To collapse power unit 12 and cart 10, in the manner shown in FIG. 6, battery 106 is removed from the power unit, preferably together with battery case 108, using lift handle 114. The battery is removed after connector clips 134, 136 have been disconnected from battery terminals 110, 112. Support plate 98 is then tilted upwardly against leg 60 in the direction of arrow 102 (see FIG. 2) to the position shown in FIG. 6. Releasable coupling 62 is then loosened by turning knob 74 and leg 60 is rotated against cart frame 14 until the leg is approximately parallel with central member 15 and angle 141 (FIG. 2) has been reduced to or near 0° or in the range of 20° to 0°. The wheels 90, 92 on the power unit are spaced closer together than wheels 50 on cart 10, even when the wheel struts 56 are moved to the collapsed configuration of FIG. 6. That means the wheels of the power unit will nest between the wheels of the cart, when the cart is collapsed. After the cart wheels have been collapsed, handle 40 is pivoted downwardly over the power unit or, preferably, removed entirely from the cart, as shown in FIG. 6. Removal of the handle is accompanied by separation of the two halves of connector 132 and the loosening and removal of knob 43. Without the battery, the cart and power unit are light enough to be lifted into the trunk of a car, even with a golf bag and clubs attached to the cart. The battery ca be conveniently recharged by any conventional means.
The power unit, when mounted on a collapsible golf cart, provides a motorized cart for carrying a golf bag which is convenient to use and to transport. When the cart is in its "working" or operational configuration (i.e., not collapsed) the cart rests on four wheels, the two drive wheels in front and the two cart wheels in back. Drive wheels 90, 92 power the cart in either the forward or reverse direction, with the cart wheels 50 supporting and stabilizing the cart as it moves over the ground. The motorized golf cart, resulting from a combination of power unit 12 and a conventional golf cart 10, greatly reduces the effort required by a golfer to transport his or her clubs, while permitting the golfer to gain enjoyment and exercise from walking.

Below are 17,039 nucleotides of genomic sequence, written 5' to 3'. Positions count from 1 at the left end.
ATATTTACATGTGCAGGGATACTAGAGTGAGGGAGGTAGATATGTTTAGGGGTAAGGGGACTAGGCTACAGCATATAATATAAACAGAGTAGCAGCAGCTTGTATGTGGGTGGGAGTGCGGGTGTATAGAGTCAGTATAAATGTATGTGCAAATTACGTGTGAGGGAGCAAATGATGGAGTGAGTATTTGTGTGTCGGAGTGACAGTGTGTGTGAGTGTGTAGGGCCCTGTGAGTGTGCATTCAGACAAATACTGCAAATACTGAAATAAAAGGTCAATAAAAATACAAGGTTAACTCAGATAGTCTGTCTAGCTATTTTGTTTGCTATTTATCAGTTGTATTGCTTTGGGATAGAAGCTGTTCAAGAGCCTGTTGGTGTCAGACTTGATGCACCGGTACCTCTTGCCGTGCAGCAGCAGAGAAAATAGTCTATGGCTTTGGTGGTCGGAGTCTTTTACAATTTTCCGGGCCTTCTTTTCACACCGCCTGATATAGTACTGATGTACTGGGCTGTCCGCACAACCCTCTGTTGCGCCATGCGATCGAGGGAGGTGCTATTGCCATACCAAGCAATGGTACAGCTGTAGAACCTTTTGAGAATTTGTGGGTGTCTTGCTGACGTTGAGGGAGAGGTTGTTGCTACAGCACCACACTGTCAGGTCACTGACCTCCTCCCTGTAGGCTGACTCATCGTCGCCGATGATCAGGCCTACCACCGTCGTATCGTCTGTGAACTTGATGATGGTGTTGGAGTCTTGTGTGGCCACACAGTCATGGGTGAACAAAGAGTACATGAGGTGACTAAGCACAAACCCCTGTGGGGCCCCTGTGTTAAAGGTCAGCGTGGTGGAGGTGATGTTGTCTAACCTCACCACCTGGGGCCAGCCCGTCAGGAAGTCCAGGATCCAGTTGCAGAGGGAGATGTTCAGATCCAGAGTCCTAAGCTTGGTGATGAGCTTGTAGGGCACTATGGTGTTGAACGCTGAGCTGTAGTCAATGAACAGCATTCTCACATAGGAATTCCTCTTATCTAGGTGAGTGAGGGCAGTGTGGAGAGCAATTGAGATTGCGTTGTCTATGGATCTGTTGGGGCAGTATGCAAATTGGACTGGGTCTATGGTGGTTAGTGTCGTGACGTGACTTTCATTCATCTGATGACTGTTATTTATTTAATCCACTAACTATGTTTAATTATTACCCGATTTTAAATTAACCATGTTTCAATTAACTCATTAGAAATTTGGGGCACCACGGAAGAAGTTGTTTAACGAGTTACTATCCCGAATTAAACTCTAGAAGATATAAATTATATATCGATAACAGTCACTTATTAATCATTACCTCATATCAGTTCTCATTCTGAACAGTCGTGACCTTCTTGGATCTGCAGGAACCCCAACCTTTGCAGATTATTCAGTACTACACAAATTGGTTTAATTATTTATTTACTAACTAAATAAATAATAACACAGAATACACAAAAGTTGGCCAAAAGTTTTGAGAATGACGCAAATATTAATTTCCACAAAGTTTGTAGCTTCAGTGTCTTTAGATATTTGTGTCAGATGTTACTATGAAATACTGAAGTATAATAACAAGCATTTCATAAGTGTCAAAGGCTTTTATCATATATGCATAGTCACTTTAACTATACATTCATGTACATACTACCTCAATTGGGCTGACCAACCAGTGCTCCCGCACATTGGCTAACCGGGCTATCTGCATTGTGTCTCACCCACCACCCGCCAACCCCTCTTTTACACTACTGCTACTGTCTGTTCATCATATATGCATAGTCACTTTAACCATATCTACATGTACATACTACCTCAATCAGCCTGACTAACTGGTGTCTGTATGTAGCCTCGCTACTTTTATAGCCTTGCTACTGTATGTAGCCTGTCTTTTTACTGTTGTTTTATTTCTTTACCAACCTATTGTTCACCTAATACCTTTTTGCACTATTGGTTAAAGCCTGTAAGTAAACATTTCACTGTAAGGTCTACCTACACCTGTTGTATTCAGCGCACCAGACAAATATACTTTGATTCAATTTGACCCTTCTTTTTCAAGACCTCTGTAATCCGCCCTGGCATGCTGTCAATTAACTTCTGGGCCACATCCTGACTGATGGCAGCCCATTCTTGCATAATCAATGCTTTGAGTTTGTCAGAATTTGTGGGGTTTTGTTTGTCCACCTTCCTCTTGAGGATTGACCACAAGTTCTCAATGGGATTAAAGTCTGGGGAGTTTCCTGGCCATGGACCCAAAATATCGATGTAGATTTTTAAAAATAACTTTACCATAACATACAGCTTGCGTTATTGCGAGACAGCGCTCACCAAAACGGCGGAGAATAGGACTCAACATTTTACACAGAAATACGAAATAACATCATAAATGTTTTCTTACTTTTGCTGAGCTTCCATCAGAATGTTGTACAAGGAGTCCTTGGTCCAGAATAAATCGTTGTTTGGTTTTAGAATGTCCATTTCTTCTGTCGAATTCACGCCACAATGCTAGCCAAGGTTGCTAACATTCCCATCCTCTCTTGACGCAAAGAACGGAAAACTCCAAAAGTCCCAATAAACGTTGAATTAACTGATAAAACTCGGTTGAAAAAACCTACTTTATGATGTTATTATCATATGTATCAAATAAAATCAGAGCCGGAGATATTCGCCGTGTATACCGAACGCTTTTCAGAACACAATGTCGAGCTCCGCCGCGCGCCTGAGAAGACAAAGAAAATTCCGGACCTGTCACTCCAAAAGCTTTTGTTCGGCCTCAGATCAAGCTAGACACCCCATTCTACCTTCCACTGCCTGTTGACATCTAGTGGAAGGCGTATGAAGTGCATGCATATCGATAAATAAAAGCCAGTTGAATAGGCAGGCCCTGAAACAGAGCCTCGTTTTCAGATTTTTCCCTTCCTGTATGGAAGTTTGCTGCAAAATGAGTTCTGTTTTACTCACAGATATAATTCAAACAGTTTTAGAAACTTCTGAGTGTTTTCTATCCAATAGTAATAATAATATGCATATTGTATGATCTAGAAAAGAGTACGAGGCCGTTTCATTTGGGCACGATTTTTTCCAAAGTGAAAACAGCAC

The power unit of the present invention can be added to virtually any kind of golf bag cart. Only two elements need to be attached to the cart. One is the releasable coupling device that supports the leg of the power unit, which must be attached to the frame of the cart. The second is the control box 120 which must be attached to the handle. The only wiring which must be added to the cart is the wire 133 extending from control box 120 to connector 132. The remainder of the wiring is supported on power unit 12. The power unit does not need to be removed from the cart for transport or storage. Should the user desire to temporarily remove the power unit and simply pull the golf cart, the two halves of the leg-support coupling 62 can be separated, leaving in place the part 65 attached to the cart frame by bracket clamp 69. Control box 120 can be left on handle 40. Whenever the user desires to resume use of the power unit, it is simply reattached to bracket 69, the halves of the connector plug 132 are reattached, and the cart becomes a motorized cart. The entire installation process takes, at most, a few minutes.
The use and operation of the power unit which provides the motorized golf cart of the present invention is simple and straightforward. It has been the preference of the inventor to operate the cart in a reverse direction, with the cart moving ahead and the user trailing behind grasping the handle to steer. The user simply switches on the on/off switch 122 whenever he or she desires to move the cart ahead, adjusting speed control knob 130 as necessary. Steering is accomplished by guiding the cart with handle 40. The narrow spacing of drive wheels 90, 92 allows the user to easily redirect the cart by simply pushing it or urging it in the desired direction. To stop the cart, the user simply switches on/off switch 122 to the off position.